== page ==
The levelling up fund felt like the light at the end of a very long tunnel for local authorities reeling from more than a decade of funding cuts. Now, reality is dawning.
With 525 submissions, rising inflation and a cost of living crisis, the bids will significantly outstrip the money available, which in turn won’t go as far as had been hoped. But this does not have to be the end of plans to restore local growth, local pride and chances for everyone to flourish.
The job of creating prosperous, inclusive places is the daily job of local government, with or without a funding pot. By leveraging what is already great about a place, working closely with the local community to understand priority need, and targeting engagement with the private sector, it is still possible to leverage the capital or revenue funding necessary to support the communities we love. The challenge just got tougher – but we can still do it.
The Levelling Up White Paper set out a plan for better chances in every corner of the UK. But the competitive process allowed little reflection on the most vulnerable areas, projects or communities. Central Government does not understand the most marginalised communities and their priorities the way that local government does. So, rather than feeling that serving those communities is entering yet another cycle of trying to do more with less, local government should seize the chance to build its own levelling up strategy by leveraging that close understanding of local communities, their needs and unique assets.
I have been delivering local projects for local needs for many years and know that the following template is effective.
First, create a shared and binding mission that will make your investment work for your place and your people. You probably had to put your bid together at breakneck speed. In my experience this means your technical evidence may be good, but you might not have had the time to engage communities and local businesses in a way that would build buy-in and a sense of shared ownership in local plans. Now is the time to bring together communities, civil society, business, and local anchor institutions like universities and hospitals to write your own roadmap to a better future for all.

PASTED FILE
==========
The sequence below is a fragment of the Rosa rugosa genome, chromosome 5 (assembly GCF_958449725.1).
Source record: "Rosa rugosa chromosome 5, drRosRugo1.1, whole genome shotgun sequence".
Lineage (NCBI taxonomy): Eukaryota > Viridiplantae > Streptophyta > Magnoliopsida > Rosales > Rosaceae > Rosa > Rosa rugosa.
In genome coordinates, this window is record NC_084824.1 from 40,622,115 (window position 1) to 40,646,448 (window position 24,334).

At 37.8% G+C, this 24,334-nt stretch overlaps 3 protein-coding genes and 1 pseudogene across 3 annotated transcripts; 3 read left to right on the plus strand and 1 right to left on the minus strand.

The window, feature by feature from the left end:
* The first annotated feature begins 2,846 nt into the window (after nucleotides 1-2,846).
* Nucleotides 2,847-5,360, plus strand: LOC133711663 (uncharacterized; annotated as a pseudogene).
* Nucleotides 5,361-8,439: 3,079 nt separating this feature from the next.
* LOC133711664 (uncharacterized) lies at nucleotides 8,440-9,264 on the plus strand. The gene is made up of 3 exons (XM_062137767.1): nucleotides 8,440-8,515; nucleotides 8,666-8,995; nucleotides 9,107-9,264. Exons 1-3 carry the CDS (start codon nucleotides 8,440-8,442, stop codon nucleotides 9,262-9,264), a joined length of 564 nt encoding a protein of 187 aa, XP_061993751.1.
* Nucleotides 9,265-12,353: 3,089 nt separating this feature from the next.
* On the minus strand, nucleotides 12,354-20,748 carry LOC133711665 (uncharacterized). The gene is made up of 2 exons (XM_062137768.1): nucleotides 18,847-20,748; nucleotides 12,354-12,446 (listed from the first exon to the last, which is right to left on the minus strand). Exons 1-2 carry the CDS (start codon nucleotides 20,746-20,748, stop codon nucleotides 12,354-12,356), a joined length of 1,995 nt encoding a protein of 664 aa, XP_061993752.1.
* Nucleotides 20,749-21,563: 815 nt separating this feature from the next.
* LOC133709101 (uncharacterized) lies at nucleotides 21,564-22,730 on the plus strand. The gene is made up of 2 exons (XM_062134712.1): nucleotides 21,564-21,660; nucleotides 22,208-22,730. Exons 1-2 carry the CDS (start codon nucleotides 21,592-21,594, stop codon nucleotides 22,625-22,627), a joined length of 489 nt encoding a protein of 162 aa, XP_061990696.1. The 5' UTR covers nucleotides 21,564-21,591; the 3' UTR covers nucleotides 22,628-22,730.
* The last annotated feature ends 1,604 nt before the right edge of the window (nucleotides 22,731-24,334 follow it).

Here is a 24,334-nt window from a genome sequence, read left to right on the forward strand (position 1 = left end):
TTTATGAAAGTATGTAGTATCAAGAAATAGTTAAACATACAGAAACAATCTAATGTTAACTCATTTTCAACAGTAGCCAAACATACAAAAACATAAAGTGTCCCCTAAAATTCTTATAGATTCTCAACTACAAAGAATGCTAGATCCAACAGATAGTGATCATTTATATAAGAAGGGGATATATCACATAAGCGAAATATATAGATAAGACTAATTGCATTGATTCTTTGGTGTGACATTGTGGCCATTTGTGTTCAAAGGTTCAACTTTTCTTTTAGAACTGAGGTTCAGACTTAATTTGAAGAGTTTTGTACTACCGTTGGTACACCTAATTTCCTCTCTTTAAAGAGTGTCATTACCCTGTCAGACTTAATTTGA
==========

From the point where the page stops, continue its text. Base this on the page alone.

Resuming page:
Next, leverage the value of the economic case. The most marginalised are going to be deeply hit this winter – the signs are clear. The need for action is overwhelming and the effort required for crisis management is significant. Boosting growth via a fairer economy is a way to avoid future crises. While the cost is significant, the impact of stopping may be more so.
An example: In 2019 Waltham Forest LBC developed a business case for bringing the derelict, 2000-seat, EMD Cinema back to life as a venue for the community. The jobs created and skills and education developed through our ‘Community Impact Model’ demonstrated the value of investing in economic growth, heritage and culture far outstripped the cost to deliver the scheme.
Your levelling up bid has already started to make the case for change and how you can bring stakeholders together. Keep going.
Remember too, that you can find investment resources in your own portfolios. Investing for inclusive growth is part of a long-term commitment beyond temporary funding rounds that integrates business growth, renewable development, housing, skills development and more.
You could galvanise resources by integrating funding pots across these portfolios. Look to align resources like the Towns Fund, Shared Prosperity Fund, CIL and s106; consider selling a local asset to raise capital; evaluate Public Works Loan Board (PWLB) funding across the council to maximise the impact per pound.
Public property portfolios are often seen as a delivery tool whereas, in reality, they can be so much more. What do you have at your fingertips right now?
Delivery is key. It sounds obvious – but my advice is always to ensure your project is clear on the needs it is trying to resolve from the start in order to deliver the most valuable outcomes for your place, your people and your economy.
Councils lack resources and capacity to deliver which sometimes stalls schemes and is a cost. Working with communities can add capacity to make the change and share accountability and ownership for operations, thus reducing the strain on council resources.
Engage local entrepreneurs and community organisers and their ingenuity and passion for their place will help you make progress.
There are doubtless many more news columns to come on the Government’s levelling up progress – or lack of it. Meanwhile, the rest of us can just get on with doing it.
Andy Starkie is director/partner at Inner Circle Consulting